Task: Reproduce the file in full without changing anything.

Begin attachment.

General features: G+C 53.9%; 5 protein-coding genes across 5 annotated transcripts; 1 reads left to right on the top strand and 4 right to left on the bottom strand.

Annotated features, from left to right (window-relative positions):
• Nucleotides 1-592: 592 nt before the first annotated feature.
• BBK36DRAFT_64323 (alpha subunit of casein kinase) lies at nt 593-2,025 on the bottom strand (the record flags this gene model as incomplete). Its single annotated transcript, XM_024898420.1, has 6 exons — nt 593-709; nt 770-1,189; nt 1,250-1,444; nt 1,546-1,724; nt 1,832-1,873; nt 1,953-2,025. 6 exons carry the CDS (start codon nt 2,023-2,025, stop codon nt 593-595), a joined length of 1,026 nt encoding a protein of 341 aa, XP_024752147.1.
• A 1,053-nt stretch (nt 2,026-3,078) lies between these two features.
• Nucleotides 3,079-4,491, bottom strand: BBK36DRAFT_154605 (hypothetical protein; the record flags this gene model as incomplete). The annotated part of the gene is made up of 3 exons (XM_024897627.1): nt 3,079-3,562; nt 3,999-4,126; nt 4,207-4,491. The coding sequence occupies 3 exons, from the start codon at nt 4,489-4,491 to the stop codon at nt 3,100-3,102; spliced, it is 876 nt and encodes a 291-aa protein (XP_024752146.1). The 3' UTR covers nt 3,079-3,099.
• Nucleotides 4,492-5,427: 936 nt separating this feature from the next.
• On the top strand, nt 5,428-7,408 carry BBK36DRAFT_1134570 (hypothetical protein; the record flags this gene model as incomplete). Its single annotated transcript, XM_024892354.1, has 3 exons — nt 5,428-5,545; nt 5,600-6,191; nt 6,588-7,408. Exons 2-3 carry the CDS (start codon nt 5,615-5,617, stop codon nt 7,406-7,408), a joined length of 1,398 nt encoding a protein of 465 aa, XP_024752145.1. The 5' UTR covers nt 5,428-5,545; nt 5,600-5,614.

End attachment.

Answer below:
General features: G+C 53.9%; 5 protein-coding genes across 5 annotated transcripts; 1 reads left to right on the top strand and 4 right to left on the bottom strand.

Annotated features, from left to right (window-relative positions):
• Nucleotides 1-592: 592 nt before the first annotated feature.
• BBK36DRAFT_64323 (alpha subunit of casein kinase) lies at nt 593-2,025 on the bottom strand (the record flags this gene model as incomplete). Its single annotated transcript, XM_024898420.1, has 6 exons — nt 593-709; nt 770-1,189; nt 1,250-1,444; nt 1,546-1,724; nt 1,832-1,873; nt 1,953-2,025. 6 exons carry the CDS (start codon nt 2,023-2,025, stop codon nt 593-595), a joined length of 1,026 nt encoding a protein of 341 aa, XP_024752147.1.
• A 1,053-nt stretch (nt 2,026-3,078) lies between these two features.
• Nucleotides 3,079-4,491, bottom strand: BBK36DRAFT_154605 (hypothetical protein; the record flags this gene model as incomplete). The annotated part of the gene is made up of 3 exons (XM_024897627.1): nt 3,079-3,562; nt 3,999-4,126; nt 4,207-4,491. The coding sequence occupies 3 exons, from the start codon at nt 4,489-4,491 to the stop codon at nt 3,100-3,102; spliced, it is 876 nt and encodes a 291-aa protein (XP_024752146.1). The 3' UTR covers nt 3,079-3,099.
• Nucleotides 4,492-5,427: 936 nt separating this feature from the next.
• On the top strand, nt 5,428-7,408 carry BBK36DRAFT_1134570 (hypothetical protein; the record flags this gene model as incomplete). Its single annotated transcript, XM_024892354.1, has 3 exons — nt 5,428-5,545; nt 5,600-6,191; nt 6,588-7,408. Exons 2-3 carry the CDS (start codon nt 5,615-5,617, stop codon nt 7,406-7,408), a joined length of 1,398 nt encoding a protein of 465 aa, XP_024752145.1. The 5' UTR covers nt 5,428-5,545; nt 5,600-5,614.